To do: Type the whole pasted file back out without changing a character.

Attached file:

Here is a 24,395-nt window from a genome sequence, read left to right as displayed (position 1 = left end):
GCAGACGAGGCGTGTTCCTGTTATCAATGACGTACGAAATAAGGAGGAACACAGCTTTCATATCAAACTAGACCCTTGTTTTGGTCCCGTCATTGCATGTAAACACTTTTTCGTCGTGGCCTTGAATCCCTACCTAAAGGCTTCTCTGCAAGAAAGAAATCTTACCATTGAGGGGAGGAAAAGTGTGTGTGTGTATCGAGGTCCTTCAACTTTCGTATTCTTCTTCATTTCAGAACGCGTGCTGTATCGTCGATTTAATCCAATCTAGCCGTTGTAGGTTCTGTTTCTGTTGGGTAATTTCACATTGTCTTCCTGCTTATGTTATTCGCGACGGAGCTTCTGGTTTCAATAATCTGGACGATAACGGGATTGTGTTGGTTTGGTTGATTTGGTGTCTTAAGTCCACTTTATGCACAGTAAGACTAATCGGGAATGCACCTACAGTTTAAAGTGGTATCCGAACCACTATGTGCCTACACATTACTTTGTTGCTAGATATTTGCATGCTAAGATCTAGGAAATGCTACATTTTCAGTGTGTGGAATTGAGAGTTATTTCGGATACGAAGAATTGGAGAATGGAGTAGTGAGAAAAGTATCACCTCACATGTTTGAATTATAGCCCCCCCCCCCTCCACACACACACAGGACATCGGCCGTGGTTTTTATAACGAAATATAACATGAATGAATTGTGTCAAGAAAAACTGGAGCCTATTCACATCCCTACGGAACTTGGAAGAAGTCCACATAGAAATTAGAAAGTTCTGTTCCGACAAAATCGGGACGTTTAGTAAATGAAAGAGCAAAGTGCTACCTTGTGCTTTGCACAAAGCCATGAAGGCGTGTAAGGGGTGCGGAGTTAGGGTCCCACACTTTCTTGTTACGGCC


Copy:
Here is a 24,395-nt window from a genome sequence, read left to right as displayed (position 1 = left end):
GCAGACGAGGCGTGTTCCTGTTATCAATGACGTACGAAATAAGGAGGAACACAGCTTTCATATCAAACTAGACCCTTGTTTTGGTCCCGTCATTGCATGTAAACACTTTTTCGTCGTGGCCTTGAATCCCTACCTAAAGGCTTCTCTGCAAGAAAGAAATCTTACCATTGAGGGGAGGAAAAGTGTGTGTGTGTATCGAGGTCCTTCAACTTTCGTATTCTTCTTCATTTCAGAACGCGTGCTGTATCGTCGATTTAATCCAATCTAGCCGTTGTAGGTTCTGTTTCTGTTGGGTAATTTCACATTGTCTTCCTGCTTATGTTATTCGCGACGGAGCTTCTGGTTTCAATAATCTGGACGATAACGGGATTGTGTTGGTTTGGTTGATTTGGTGTCTTAAGTCCACTTTATGCACAGTAAGACTAATCGGGAATGCACCTACAGTTTAAAGTGGTATCCGAACCACTATGTGCCTACACATTACTTTGTTGCTAGATATTTGCATGCTAAGATCTAGGAAATGCTACATTTTCAGTGTGTGGAATTGAGAGTTATTTCGGATACGAAGAATTGGAGAATGGAGTAGTGAGAAAAGTATCACCTCACATGTTTGAATTATAGCCCCCCCCCCCTCCACACACACACAGGACATCGGCCGTGGTTTTTATAACGAAATATAACATGAATGAATTGTGTCAAGAAAAACTGGAGCCTATTCACATCCCTACGGAACTTGGAAGAAGTCCACATAGAAATTAGAAAGTTCTGTTCCGACAAAATCGGGACGTTTAGTAAATGAAAGAGCAAAGTGCTACCTTGTGCTTTGCACAAAGCCATGAAGGCGTGTAAGGGGTGCGGAGTTAGGGTCCCACACTTTCTTGTTACGGCC